This need for small, highly responsive, and flexible manufacturing has always been true but now with increasingly cheaper automation and the increasing relocation of repetitive task jobs to low wage regions like China, addressing the problem has become more urgent. I should say that there is nothing wrong with lower cost manufacturing - itís how a cell phone made 30-years ago, was the size and weight of a brick, and costing $2,000, now has more computing power than an Apollo rocket, weighs less then my wallet, and can be obtained for just about nothing.

Our government needs to increase new business start-ups by freeing up our capital markets. As an example of how it currently fails us, consider that the present U.S. tax on foreign profits creates an environment where Apple has $150 Billion sitting "outside" the U.S. because the U.S. tax to bring it in is too high. And since our Federal Reserveís borrowing rate is so low, it is cheaper for Apple to borrow $130 Billion for a stock buy back than it is to use the $150 Billion they have sitting in their off shore accounts. Another way of thinking about it -- our current tax policies and monetary policies have big businesses burying their profits in their backyards while they suck up all the available credit in our neighborhoods.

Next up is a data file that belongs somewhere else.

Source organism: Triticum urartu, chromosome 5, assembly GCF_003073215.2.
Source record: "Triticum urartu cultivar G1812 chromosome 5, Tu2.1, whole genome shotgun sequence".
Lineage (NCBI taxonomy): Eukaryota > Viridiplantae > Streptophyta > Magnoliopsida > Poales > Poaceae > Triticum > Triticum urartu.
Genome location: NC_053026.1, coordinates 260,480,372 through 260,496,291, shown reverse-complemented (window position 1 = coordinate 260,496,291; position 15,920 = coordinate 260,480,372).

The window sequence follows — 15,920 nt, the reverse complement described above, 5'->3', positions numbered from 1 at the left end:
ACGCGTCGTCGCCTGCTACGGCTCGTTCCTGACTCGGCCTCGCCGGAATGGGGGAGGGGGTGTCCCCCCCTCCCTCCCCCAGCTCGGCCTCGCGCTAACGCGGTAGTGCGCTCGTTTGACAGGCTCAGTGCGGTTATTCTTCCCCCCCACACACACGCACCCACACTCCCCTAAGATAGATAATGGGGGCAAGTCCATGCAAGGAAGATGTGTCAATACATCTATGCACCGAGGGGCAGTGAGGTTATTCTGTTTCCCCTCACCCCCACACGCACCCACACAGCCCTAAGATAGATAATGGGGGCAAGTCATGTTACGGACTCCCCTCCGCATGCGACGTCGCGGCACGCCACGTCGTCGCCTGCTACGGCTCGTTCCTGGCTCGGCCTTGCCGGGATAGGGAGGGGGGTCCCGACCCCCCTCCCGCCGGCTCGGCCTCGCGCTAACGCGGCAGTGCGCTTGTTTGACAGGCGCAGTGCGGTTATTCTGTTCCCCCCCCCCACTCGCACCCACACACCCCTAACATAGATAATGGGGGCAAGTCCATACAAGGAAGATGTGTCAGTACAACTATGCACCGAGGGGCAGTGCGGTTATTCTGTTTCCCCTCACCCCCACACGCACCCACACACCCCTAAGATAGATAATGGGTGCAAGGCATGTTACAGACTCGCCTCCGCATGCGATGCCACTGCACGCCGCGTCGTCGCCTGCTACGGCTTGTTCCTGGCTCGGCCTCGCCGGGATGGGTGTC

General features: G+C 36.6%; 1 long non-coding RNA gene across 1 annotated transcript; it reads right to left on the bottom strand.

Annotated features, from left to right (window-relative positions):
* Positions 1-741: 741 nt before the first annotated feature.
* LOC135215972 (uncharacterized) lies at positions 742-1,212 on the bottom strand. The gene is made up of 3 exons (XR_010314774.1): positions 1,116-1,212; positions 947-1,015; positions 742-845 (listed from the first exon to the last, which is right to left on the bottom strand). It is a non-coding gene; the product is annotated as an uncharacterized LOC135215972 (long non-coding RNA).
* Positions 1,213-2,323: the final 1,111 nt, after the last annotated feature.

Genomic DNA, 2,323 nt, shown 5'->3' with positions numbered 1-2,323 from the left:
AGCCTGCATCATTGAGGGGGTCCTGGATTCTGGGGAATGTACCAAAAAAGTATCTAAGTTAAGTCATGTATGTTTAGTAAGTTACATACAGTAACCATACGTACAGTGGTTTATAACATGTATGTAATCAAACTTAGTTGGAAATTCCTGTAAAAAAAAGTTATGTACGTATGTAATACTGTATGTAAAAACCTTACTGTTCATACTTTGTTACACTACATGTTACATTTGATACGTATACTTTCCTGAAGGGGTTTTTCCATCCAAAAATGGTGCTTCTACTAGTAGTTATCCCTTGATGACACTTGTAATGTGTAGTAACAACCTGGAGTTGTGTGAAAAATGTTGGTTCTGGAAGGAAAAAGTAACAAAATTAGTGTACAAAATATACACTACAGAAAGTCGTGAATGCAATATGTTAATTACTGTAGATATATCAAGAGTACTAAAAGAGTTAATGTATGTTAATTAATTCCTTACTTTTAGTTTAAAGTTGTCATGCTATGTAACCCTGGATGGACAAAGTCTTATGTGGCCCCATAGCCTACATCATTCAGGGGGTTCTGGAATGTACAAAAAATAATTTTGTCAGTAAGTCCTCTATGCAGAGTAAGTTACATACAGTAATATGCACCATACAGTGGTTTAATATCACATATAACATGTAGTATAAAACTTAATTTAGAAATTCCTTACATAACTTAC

These tax and monetary policies leave nothing for the small guys.

We also need to start scrapping regulations - from zoning laws that prevent people from running a business from their home to licensing laws that limit who can cut toenails. The entire health care insurance system that puts the payment burden on employers is regulatory insanity at its finest.

The only way to get out of our current economic predicament is real economic growth - creating of jobs that allow us to take care of our families and give us a sense of self-worth and of being needed.

All the chatter and whining about hate and racism, et cetera might be a manifestation of this economic problem, but it is not the problem. The economy, job income, and job security are the problem. And since our current predicament is the direct result of the monetary, tax, hyper-regulation of the Bush-Obama economic policies, the question to ask yourself is, which candidate will stay the course and which one is most willing and able to take on big government, big business, and the unions, and enact policies to help grow the economy. Iím not sure any of them are.

Read other articles by Bill Hillman